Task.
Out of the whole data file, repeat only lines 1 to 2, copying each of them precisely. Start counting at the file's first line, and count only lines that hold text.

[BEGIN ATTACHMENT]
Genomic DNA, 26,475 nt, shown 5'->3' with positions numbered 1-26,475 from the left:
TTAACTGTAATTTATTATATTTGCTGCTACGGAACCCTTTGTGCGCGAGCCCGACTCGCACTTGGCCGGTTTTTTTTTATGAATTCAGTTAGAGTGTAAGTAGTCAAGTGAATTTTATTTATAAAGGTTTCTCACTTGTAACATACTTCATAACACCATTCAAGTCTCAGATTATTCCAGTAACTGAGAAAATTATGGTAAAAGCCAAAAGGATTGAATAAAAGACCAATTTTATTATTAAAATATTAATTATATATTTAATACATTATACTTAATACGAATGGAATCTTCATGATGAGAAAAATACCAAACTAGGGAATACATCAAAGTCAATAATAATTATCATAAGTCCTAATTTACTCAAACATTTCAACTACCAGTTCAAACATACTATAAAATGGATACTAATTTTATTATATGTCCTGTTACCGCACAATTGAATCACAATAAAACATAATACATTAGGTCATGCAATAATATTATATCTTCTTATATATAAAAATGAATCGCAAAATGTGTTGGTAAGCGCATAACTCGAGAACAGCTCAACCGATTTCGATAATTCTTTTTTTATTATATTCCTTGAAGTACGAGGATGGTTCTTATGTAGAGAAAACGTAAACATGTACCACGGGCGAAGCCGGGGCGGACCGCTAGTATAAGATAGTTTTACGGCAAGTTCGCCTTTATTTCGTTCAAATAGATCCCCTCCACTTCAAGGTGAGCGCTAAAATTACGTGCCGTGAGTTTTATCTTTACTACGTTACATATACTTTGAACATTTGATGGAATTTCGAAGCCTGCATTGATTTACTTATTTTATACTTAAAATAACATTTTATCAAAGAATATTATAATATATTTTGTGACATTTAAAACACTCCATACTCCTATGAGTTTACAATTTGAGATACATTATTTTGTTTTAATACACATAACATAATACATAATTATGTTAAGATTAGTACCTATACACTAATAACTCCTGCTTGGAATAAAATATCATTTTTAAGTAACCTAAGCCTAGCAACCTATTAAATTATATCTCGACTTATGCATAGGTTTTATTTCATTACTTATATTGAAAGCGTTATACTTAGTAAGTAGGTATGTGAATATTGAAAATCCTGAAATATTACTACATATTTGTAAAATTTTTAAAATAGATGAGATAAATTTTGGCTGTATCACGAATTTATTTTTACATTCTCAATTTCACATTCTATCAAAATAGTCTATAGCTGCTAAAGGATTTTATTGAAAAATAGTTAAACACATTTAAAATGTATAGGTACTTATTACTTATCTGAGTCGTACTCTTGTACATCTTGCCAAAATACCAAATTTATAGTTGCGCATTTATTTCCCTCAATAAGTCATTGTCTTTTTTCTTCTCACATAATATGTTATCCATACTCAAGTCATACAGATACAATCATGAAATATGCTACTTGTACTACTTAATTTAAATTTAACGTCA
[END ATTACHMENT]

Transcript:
Genomic DNA, 26,475 nt, shown 5'->3' with positions numbered 1-26,475 from the left:
TTAACTGTAATTTATTATATTTGCTGCTACGGAACCCTTTGTGCGCGAGCCCGACTCGCACTTGGCCGGTTTTTTTTTATGAATTCAGTTAGAGTGTAAGTAGTCAAGTGAATTTTATTTATAAAGGTTTCTCACTTGTAACATACTTCATAACACCATTCAAGTCTCAGATTATTCCAGTAACTGAGAAAATTATGGTAAAAGCCAAAAGGATTGAATAAAAGACCAATTTTATTATTAAAATATTAATTATATATTTAATACATTATACTTAATACGAATGGAATCTTCATGATGAGAAAAATACCAAACTAGGGAATACATCAAAGTCAATAATAATTATCATAAGTCCTAATTTACTCAAACATTTCAACTACCAGTTCAAACATACTATAAAATGGATACTAATTTTATTATATGTCCTGTTACCGCACAATTGAATCACAATAAAACATAATACATTAGGTCATGCAATAATATTATATCTTCTTATATATAAAAATGAATCGCAAAATGTGTTGGTAAGCGCATAACTCGAGAACAGCTCAACCGATTTCGATAATTCTTTTTTTATTATATTCCTTGAAGTACGAGGATGGTTCTTATGTAGAGAAAACGTAAACATGTACCACGGGCGAAGCCGGGGCGGACCGCTAGTATAAGATAGTTTTACGGCAAGTTCGCCTTTATTTCGTTCAAATAGATCCCCTCCACTTCAAGGTGAGCGCTAAAATTACGTGCCGTGAGTTTTATCTTTACTACGTTACATATACTTTGAACATTTGATGGAATTTCGAAGCCTGCATTGATTTACTTATTTTATACTTAAAATAACATTTTATCAAAGAATATTATAATATATTTTGTGACATTTAAAACACTCCATACTCCTATGAGTTTACAATTTGAGATACATTATTTTGTTTTAATACACATAACATAATACATAATTATGTTAAGATTAGTACCTATACACTAATAACTCCTGCTTGGAATAAAATATCATTTTTAAGTAACCTAAGCCTAGCAACCTATTAAATTATATCTCGACTTATGCATAGGTTTTATTTCATTACTTATATTGAAAGCGTTATACTTAGTAAGTAGGTATGTGAATATTGAAAATCCTGAAATATTACTACATATTTGTAAAATTTTTAAAATAGATGAGATAAATTTTGGCTGTATCACGAATTTATTTTTACATTCTCAATTTCACATTCTATCAAAATAGTCTATAGCTGCTAAAGGATTTTATTGAAAAATAGTTAAACACATTTAAAATGTATAGGTACTTATTACTTATCTGAGTCGTACTCTTGTACATCTTGCCAAAATACCAAATTTATAGTTGCGCATTTATTTCCCTCAATAAGTCATTGTCTTTTTTCTTCTCACATAATATGTTATCCATACTCAAGTCATACAGATACAATCATGAAATATGCTACTTGTACTACTTAATTTAAATTTAACGTCA